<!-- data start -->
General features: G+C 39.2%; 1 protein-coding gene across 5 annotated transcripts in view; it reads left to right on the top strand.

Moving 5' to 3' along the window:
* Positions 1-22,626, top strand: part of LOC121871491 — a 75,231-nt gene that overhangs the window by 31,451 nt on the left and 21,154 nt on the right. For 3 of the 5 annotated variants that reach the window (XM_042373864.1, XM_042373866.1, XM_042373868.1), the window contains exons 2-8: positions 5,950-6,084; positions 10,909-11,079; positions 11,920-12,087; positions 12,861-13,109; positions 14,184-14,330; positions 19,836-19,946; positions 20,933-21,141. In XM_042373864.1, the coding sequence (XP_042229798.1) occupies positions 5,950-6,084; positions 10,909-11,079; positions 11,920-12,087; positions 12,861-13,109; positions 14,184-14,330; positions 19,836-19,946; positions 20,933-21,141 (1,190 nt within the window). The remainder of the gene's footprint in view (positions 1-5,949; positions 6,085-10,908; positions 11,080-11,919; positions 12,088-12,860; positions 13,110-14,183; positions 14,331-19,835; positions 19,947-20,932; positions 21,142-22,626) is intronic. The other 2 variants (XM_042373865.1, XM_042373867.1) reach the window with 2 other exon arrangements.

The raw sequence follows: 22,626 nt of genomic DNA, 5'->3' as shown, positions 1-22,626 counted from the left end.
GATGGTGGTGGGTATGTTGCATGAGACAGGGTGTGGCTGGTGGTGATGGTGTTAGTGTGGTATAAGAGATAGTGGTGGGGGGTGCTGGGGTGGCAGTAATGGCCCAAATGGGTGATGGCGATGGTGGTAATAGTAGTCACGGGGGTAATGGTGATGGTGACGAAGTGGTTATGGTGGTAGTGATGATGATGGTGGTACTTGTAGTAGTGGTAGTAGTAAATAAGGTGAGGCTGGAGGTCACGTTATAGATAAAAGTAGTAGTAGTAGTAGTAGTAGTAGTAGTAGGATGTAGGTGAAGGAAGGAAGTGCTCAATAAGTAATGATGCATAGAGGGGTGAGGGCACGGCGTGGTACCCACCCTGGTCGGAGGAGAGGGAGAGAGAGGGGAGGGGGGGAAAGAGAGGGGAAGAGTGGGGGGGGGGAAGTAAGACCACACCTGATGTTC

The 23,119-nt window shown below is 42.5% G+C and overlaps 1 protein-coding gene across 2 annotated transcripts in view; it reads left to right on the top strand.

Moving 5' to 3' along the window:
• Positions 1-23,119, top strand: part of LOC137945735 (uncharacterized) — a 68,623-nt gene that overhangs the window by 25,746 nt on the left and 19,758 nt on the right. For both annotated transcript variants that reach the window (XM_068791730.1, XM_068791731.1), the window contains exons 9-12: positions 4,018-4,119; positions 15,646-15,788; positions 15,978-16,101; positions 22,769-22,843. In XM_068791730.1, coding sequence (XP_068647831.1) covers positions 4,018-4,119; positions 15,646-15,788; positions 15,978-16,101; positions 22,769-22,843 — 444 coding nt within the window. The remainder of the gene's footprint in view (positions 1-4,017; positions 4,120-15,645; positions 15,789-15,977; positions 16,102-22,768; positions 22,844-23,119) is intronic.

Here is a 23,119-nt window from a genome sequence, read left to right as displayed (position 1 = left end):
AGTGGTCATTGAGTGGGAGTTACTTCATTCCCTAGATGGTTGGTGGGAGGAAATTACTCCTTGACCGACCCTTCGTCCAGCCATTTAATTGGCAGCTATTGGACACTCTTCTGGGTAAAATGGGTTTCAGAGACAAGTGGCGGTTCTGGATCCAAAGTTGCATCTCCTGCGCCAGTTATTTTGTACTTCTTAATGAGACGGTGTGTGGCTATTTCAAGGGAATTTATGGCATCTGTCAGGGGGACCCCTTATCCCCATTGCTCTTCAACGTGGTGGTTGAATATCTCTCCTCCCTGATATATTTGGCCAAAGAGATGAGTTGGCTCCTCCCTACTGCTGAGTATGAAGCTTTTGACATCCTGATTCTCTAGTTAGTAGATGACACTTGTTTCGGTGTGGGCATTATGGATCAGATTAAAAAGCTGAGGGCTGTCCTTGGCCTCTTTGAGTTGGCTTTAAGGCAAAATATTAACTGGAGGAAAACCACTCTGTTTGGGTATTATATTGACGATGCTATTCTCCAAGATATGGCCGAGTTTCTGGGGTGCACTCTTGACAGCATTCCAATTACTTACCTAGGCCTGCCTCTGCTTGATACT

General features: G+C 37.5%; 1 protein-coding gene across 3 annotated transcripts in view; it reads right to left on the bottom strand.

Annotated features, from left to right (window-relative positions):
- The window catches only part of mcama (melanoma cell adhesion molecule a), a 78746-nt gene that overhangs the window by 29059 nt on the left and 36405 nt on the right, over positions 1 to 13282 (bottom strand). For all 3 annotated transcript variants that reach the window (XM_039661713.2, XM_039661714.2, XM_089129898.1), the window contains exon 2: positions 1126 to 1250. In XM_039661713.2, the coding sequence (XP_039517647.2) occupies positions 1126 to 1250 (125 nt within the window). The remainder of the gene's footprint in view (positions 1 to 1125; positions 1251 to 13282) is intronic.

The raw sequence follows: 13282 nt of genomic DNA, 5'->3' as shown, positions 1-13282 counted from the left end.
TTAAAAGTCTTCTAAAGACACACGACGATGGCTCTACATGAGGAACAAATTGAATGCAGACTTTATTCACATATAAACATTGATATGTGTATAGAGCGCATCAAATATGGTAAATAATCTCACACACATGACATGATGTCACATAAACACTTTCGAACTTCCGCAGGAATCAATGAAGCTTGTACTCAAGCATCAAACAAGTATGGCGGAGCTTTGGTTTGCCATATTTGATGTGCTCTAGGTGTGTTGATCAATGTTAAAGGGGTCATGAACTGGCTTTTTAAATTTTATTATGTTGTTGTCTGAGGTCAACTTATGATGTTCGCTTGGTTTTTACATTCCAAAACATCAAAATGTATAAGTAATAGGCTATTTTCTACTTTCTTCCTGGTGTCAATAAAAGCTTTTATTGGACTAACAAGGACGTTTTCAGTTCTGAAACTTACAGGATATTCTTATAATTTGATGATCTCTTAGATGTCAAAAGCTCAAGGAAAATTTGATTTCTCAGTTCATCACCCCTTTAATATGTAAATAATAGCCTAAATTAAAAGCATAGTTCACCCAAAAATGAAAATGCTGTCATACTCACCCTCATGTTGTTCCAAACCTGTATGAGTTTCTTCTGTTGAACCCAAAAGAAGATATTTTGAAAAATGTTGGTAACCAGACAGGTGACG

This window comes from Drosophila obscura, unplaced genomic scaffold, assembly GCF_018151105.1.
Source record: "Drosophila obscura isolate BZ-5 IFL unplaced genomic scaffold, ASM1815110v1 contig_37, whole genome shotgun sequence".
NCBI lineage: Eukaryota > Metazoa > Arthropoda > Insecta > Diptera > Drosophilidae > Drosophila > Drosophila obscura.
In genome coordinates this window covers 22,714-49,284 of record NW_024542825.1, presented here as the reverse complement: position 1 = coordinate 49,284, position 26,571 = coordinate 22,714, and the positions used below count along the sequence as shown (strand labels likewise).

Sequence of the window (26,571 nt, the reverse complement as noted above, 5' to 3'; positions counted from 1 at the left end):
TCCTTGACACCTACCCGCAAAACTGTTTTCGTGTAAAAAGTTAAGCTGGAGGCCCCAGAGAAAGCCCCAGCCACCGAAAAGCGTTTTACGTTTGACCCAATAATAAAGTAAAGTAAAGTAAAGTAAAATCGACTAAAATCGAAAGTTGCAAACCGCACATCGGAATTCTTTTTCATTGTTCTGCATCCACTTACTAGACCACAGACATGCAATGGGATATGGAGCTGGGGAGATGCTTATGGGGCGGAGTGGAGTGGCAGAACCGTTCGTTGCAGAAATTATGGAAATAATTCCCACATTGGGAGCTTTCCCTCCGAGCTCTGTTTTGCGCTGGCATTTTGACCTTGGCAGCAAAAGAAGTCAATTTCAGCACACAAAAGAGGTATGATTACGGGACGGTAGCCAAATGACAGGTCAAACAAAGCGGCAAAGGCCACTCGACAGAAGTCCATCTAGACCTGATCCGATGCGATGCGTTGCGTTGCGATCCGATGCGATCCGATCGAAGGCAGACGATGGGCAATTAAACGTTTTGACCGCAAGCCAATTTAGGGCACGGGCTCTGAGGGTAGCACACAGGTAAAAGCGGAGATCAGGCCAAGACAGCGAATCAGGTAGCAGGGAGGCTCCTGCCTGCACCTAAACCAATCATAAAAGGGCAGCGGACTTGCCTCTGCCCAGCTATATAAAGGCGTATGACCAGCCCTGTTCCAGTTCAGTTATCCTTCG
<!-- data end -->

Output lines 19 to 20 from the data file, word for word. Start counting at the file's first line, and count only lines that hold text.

In genome coordinates this window covers 22,714-49,284 of record NW_024542825.1, presented here as the reverse complement: position 1 = coordinate 49,284, position 26,571 = coordinate 22,714, and the positions used below count along the sequence as shown (strand labels likewise).

Sequence of the window (26,571 nt, the reverse complement as noted above, 5' to 3'; positions counted from 1 at the left end):